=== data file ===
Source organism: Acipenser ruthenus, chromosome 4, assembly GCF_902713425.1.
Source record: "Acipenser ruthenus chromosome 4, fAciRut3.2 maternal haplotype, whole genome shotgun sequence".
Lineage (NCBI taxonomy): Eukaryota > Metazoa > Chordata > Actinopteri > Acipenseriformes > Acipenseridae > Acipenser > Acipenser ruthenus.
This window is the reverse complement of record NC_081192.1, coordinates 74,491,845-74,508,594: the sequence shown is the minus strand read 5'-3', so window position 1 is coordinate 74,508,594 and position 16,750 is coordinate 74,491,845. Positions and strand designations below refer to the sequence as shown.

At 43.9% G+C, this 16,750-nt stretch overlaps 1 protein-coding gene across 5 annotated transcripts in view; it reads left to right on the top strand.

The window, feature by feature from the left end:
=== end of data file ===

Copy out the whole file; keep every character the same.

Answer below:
Source organism: Acipenser ruthenus, chromosome 4, assembly GCF_902713425.1.
Source record: "Acipenser ruthenus chromosome 4, fAciRut3.2 maternal haplotype, whole genome shotgun sequence".
Lineage (NCBI taxonomy): Eukaryota > Metazoa > Chordata > Actinopteri > Acipenseriformes > Acipenseridae > Acipenser > Acipenser ruthenus.
This window is the reverse complement of record NC_081192.1, coordinates 74,491,845-74,508,594: the sequence shown is the minus strand read 5'-3', so window position 1 is coordinate 74,508,594 and position 16,750 is coordinate 74,491,845. Positions and strand designations below refer to the sequence as shown.

At 43.9% G+C, this 16,750-nt stretch overlaps 1 protein-coding gene across 5 annotated transcripts in view; it reads left to right on the top strand.

The window, feature by feature from the left end: